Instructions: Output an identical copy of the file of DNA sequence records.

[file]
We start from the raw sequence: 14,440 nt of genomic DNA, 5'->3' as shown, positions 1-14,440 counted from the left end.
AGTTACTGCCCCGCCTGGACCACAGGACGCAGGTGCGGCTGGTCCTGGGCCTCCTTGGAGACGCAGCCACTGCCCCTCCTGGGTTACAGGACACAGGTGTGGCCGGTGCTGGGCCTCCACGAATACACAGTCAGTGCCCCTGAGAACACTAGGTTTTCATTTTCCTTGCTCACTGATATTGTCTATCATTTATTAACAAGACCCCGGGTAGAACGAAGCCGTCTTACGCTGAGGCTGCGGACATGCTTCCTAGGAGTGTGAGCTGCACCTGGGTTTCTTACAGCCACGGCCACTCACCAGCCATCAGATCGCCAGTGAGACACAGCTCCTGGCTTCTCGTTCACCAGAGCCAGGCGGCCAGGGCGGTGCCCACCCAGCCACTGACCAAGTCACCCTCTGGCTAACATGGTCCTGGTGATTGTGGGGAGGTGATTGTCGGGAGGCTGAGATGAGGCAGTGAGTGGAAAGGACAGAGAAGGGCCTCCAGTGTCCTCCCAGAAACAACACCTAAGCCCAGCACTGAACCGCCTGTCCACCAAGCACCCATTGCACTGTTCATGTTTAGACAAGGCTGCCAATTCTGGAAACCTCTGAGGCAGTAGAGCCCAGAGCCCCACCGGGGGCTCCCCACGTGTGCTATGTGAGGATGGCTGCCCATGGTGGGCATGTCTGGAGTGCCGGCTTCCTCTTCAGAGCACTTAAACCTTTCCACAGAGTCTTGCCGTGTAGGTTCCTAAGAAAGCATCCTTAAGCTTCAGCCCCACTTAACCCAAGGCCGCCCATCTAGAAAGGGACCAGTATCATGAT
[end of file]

We start from the raw sequence: 14,440 nt of genomic DNA, 5'->3' as shown, positions 1-14,440 counted from the left end.
AGTTACTGCCCCGCCTGGACCACAGGACGCAGGTGCGGCTGGTCCTGGGCCTCCTTGGAGACGCAGCCACTGCCCCTCCTGGGTTACAGGACACAGGTGTGGCCGGTGCTGGGCCTCCACGAATACACAGTCAGTGCCCCTGAGAACACTAGGTTTTCATTTTCCTTGCTCACTGATATTGTCTATCATTTATTAACAAGACCCCGGGTAGAACGAAGCCGTCTTACGCTGAGGCTGCGGACATGCTTCCTAGGAGTGTGAGCTGCACCTGGGTTTCTTACAGCCACGGCCACTCACCAGCCATCAGATCGCCAGTGAGACACAGCTCCTGGCTTCTCGTTCACCAGAGCCAGGCGGCCAGGGCGGTGCCCACCCAGCCACTGACCAAGTCACCCTCTGGCTAACATGGTCCTGGTGATTGTGGGGAGGTGATTGTCGGGAGGCTGAGATGAGGCAGTGAGTGGAAAGGACAGAGAAGGGCCTCCAGTGTCCTCCCAGAAACAACACCTAAGCCCAGCACTGAACCGCCTGTCCACCAAGCACCCATTGCACTGTTCATGTTTAGACAAGGCTGCCAATTCTGGAAACCTCTGAGGCAGTAGAGCCCAGAGCCCCACCGGGGGCTCCCCACGTGTGCTATGTGAGGATGGCTGCCCATGGTGGGCATGTCTGGAGTGCCGGCTTCCTCTTCAGAGCACTTAAACCTTTCCACAGAGTCTTGCCGTGTAGGTTCCTAAGAAAGCATCCTTAAGCTTCAGCCCCACTTAACCCAAGGCCGCCCATCTAGAAAGGGACCAGTATCATGAT